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CaptionCloseSchenectadyIn the police academy, Patrolman Mark Weekes was taught that people attack officers for two reasons: to get away or to kill them.In 2015, when Weekes didn't hear his attacker run away after delivering the first of 28 blows to the officer's...

Schenectady cop recalls brutal attack in student address

CaptionCloseSchenectadyIn the police academy, Patrolman Mark Weekes was taught that people attack officers for two reasons: to get away or to kill them.In 2015, when Weekes didn't hear his attacker run away after delivering the first of 28 blows to the officer's...

Schenectady cop recalls brutal attack in student address

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In the police academy, Patrolman Mark Weekes was taught that people attack officers for two reasons: to get away or to kill them.

In 2015, when Weekes didn't hear his attacker run away after delivering the first of 28 blows to the officer's head, Weekes said he thought he was going to die.

"I knew something was coming," the patrolman said. "Three or four minutes later, I came to and I really thought I was dreaming."

About 20 Schenectady County Community College students listened intently Wednesday as Weekes, 31, give his first public presentation about the brutal attack and why he stayed on the force. The traffic patrolman was the keynote speaker at SCCC's criminal justice career fair.

"Listen, this is what police officers are dealing with. It's not what you see on TV or on the news," Weekes said. "It's not that glorious."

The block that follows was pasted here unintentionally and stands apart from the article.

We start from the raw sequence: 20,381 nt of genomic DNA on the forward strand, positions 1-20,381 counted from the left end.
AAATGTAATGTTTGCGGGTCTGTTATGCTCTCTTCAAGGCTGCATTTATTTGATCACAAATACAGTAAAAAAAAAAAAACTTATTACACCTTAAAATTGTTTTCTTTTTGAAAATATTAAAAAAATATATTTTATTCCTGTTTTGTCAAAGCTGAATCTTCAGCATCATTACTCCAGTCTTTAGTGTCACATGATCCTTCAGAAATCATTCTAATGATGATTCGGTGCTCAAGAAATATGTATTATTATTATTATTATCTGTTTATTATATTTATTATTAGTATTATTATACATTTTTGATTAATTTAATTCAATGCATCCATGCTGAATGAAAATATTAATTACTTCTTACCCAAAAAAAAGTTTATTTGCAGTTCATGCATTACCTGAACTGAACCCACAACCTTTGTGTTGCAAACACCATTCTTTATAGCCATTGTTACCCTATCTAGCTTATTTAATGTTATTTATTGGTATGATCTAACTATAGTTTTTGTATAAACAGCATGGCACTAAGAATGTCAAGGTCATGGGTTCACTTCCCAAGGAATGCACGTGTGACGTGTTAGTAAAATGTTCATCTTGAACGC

About 2 a.m. Aug. 1, 2015, Weekes was patrolling downtown Schenectady in an unmarked police car. He spotted a man standing in the road, drunkenly singing into a traffic cone.

Weekes stopped, rolled his window down and called out to the man, who would be later identified as James Hilton.

"I told him, 'Put the cone down. Put the cone back, wherever you found it,'" Weekes recalled.

The offense was minor but the patrolman couldn't just drive by.

"No matter how small the incident, you have to at least acknowledge it,' he said. Stealing a traffic cone from a construction site while dozens of people left bustling downtown bars on foot was a safety hazard, he said.

Hilton refused to put the cone down and reached toward the car door. A friend stepped in and said they would put the cone back on their way home.

Weekes drove away.

He refueled his car and turned back down State Street — only to find Hilton, now alone, in the road with the traffic cone.

Weekes stopped and called into dispatch.

"Rule No. 1 is you always call into dispatch when you get out of the car, in case something goes wrong," Weekes told the students. Dispatchers said a back-up car was en route. The officer approached Hilton and asked him where he was headed.

"He started giving me a hard time," Weekes said. "I told him I'd stopped him because of the cone: 'I asked you to put it down once. You didn't listen.'"